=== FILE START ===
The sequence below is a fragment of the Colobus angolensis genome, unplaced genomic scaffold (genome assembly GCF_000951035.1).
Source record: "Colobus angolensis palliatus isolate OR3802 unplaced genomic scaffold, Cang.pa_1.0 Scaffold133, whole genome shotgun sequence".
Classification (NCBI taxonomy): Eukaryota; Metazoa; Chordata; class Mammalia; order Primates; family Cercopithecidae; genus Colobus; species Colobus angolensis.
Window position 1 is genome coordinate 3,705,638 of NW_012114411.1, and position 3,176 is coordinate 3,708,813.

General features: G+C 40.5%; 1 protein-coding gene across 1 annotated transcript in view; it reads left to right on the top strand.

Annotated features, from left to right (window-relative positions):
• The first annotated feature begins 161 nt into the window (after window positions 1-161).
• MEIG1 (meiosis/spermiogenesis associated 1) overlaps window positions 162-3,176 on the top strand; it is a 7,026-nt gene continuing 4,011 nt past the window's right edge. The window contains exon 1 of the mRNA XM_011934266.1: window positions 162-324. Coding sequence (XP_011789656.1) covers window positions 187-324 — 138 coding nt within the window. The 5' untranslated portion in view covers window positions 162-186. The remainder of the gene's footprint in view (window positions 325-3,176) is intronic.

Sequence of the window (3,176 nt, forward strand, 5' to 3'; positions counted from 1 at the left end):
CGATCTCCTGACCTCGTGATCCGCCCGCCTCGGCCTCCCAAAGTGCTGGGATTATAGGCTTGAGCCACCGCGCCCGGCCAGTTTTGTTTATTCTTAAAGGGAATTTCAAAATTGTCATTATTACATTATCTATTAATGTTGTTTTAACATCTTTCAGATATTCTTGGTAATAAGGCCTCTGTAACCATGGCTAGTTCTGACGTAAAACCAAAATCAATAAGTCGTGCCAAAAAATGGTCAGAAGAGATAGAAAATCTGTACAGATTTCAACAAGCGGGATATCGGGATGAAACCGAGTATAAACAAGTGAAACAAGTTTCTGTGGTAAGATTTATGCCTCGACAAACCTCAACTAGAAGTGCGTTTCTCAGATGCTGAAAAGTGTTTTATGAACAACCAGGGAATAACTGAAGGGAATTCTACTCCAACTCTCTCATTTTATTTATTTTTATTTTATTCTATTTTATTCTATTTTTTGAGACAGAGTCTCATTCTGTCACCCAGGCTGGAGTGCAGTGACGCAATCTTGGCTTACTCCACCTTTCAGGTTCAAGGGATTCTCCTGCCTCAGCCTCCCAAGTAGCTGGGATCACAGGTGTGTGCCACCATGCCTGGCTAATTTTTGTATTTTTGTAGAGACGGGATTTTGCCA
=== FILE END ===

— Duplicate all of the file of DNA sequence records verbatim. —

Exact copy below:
The sequence below is a fragment of the Colobus angolensis genome, unplaced genomic scaffold (genome assembly GCF_000951035.1).
Source record: "Colobus angolensis palliatus isolate OR3802 unplaced genomic scaffold, Cang.pa_1.0 Scaffold133, whole genome shotgun sequence".
Classification (NCBI taxonomy): Eukaryota; Metazoa; Chordata; class Mammalia; order Primates; family Cercopithecidae; genus Colobus; species Colobus angolensis.
Window position 1 is genome coordinate 3,705,638 of NW_012114411.1, and position 3,176 is coordinate 3,708,813.

General features: G+C 40.5%; 1 protein-coding gene across 1 annotated transcript in view; it reads left to right on the top strand.

Annotated features, from left to right (window-relative positions):
• The first annotated feature begins 161 nt into the window (after window positions 1-161).
• MEIG1 (meiosis/spermiogenesis associated 1) overlaps window positions 162-3,176 on the top strand; it is a 7,026-nt gene continuing 4,011 nt past the window's right edge. The window contains exon 1 of the mRNA XM_011934266.1: window positions 162-324. Coding sequence (XP_011789656.1) covers window positions 187-324 — 138 coding nt within the window. The 5' untranslated portion in view covers window positions 162-186. The remainder of the gene's footprint in view (window positions 325-3,176) is intronic.

Sequence of the window (3,176 nt, forward strand, 5' to 3'; positions counted from 1 at the left end):
CGATCTCCTGACCTCGTGATCCGCCCGCCTCGGCCTCCCAAAGTGCTGGGATTATAGGCTTGAGCCACCGCGCCCGGCCAGTTTTGTTTATTCTTAAAGGGAATTTCAAAATTGTCATTATTACATTATCTATTAATGTTGTTTTAACATCTTTCAGATATTCTTGGTAATAAGGCCTCTGTAACCATGGCTAGTTCTGACGTAAAACCAAAATCAATAAGTCGTGCCAAAAAATGGTCAGAAGAGATAGAAAATCTGTACAGATTTCAACAAGCGGGATATCGGGATGAAACCGAGTATAAACAAGTGAAACAAGTTTCTGTGGTAAGATTTATGCCTCGACAAACCTCAACTAGAAGTGCGTTTCTCAGATGCTGAAAAGTGTTTTATGAACAACCAGGGAATAACTGAAGGGAATTCTACTCCAACTCTCTCATTTTATTTATTTTTATTTTATTCTATTTTATTCTATTTTTTGAGACAGAGTCTCATTCTGTCACCCAGGCTGGAGTGCAGTGACGCAATCTTGGCTTACTCCACCTTTCAGGTTCAAGGGATTCTCCTGCCTCAGCCTCCCAAGTAGCTGGGATCACAGGTGTGTGCCACCATGCCTGGCTAATTTTTGTATTTTTGTAGAGACGGGATTTTGCCA